And I want to say for all of the young people here particularly, that when you read in the papers some of the things my opponent has been saying about America being a second-rate country, as far as its science and its education and its prestige is concerned, that that is just nothing but plain nonsense, and you can put it in your hat for that, because I know, because I have been abroad and I have seen what we have in other countries.

America is not a perfect country, but America, I can assure you, is a country that no American ever needs to apologize for in any respect, and let's never forget that.

Because one of the things we Americans do is that we recognize those areas where we haven't made the progress that we should, and we're determined to move forward in those areas. We're a free people, and we have the right by our election campaigns to make those necessary, give to our leaders the mandates that they require to see that America moves forward the way that we want her to move.

So, I just want to say to you in conclusion that, as you vote in this election campaign, you will be making the most important decision perhaps of your life, and I'll tell you why: Because what you decide will determine not only who's going to be President, but who will lead the whole free world, and you've got to think in terms of what man, which of the two men, can handle these problems, handle them in dealing with Mr. Khrushchev and the other leaders of the world in a way that will avoid war on the one side and surrender on the other.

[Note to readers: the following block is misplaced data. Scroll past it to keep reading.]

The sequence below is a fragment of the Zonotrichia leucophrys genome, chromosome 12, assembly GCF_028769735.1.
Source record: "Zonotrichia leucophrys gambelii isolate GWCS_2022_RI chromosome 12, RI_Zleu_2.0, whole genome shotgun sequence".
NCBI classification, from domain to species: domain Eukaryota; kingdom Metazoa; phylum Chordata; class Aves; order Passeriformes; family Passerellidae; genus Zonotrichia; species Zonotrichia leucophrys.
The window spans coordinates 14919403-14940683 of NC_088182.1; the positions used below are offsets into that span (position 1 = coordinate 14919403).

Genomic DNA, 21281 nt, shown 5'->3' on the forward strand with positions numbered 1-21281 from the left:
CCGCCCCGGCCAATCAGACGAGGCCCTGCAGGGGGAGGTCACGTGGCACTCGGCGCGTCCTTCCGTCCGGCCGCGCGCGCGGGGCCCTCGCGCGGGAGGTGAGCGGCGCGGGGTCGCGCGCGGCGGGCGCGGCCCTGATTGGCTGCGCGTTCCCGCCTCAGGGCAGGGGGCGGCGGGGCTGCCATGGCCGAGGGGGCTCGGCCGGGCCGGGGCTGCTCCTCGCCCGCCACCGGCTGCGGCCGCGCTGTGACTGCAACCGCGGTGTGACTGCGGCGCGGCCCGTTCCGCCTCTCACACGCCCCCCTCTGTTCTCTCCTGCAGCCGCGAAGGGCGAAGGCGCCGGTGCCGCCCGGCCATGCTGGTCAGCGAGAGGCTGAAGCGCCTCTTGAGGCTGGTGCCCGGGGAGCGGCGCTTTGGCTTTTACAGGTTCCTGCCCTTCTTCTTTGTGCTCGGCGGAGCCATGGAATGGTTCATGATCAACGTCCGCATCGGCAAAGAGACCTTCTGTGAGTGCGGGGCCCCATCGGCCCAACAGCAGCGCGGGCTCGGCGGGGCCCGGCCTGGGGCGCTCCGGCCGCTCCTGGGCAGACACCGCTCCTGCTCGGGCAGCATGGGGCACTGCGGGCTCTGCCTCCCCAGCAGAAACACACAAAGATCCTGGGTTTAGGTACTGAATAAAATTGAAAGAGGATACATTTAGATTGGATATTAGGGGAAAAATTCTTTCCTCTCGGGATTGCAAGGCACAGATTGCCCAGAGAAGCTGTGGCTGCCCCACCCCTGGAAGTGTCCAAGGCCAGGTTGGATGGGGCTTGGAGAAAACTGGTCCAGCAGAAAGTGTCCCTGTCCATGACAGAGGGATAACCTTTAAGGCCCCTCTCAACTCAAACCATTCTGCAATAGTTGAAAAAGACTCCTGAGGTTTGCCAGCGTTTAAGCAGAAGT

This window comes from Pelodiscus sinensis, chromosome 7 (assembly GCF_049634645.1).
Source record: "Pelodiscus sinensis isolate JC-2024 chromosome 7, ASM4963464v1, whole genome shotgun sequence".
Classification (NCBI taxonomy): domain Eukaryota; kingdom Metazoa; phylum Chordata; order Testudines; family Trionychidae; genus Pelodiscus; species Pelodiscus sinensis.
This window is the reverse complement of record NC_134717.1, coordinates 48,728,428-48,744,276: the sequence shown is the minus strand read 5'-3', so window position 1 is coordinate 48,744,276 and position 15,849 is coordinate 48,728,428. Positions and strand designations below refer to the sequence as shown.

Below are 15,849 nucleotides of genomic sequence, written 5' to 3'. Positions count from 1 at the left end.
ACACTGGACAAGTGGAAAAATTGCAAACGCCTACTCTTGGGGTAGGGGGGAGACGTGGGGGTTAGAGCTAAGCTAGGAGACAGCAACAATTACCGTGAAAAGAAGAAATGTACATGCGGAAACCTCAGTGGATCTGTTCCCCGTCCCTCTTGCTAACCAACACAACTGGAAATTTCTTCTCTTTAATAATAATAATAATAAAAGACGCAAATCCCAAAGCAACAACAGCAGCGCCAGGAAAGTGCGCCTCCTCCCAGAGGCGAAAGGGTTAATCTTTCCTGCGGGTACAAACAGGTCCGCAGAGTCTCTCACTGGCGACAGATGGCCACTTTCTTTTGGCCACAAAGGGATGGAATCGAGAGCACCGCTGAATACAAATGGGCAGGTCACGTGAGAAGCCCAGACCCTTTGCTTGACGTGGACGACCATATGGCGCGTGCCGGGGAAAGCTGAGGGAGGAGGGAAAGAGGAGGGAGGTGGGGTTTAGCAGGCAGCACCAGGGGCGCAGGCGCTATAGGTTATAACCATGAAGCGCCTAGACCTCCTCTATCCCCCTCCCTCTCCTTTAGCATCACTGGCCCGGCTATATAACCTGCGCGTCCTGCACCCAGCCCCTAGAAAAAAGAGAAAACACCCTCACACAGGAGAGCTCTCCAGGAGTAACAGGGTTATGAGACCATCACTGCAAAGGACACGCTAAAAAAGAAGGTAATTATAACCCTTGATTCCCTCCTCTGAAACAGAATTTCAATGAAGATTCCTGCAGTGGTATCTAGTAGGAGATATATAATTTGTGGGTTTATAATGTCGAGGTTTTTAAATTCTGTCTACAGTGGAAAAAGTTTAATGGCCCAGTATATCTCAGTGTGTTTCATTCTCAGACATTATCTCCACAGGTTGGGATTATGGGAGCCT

I can tell you that it isn't easy. I have sat with the President when he has made these great and sometimes lonely decisions. Should he send troops to Lebanon? He did. He was right. It avoided war. It avoided a Communist conquest. I remember when he made the decision on Quemoy and Matsu, when he decided we would have to have the right to defend the whole area in order to stop communism in that area.

He was right, but it was a tough decision, and with the wrong decision there would have been no time to second-guess.

I don't say to you that I, if I am elected, can promise perfection in this respect, but I do say this: I know what responsibility means. I've been through it. I also know what America means, not only to us here at home, but what it means to millions abroad, and with your help I can promise you that we will always represent America at its best. We will always present to the people of the world the picture of an American people who are not affected with an inferiority complex by themselves, but people who are confident of their ideals, who have faith in their God, and faith in their country.

With this kind of belief in ideals at home, you can be sure that we will build a world abroad and at home in which our young people can enjoy a better life than we have had, and a life in peace - and this is what we all want, above everything else.

Thank you again, very much.

Richard Nixon, Remarks of the Vice President, Rear Train Platform, London, OH Online by Gerhard Peters and John T. Woolley, The American Presidency Project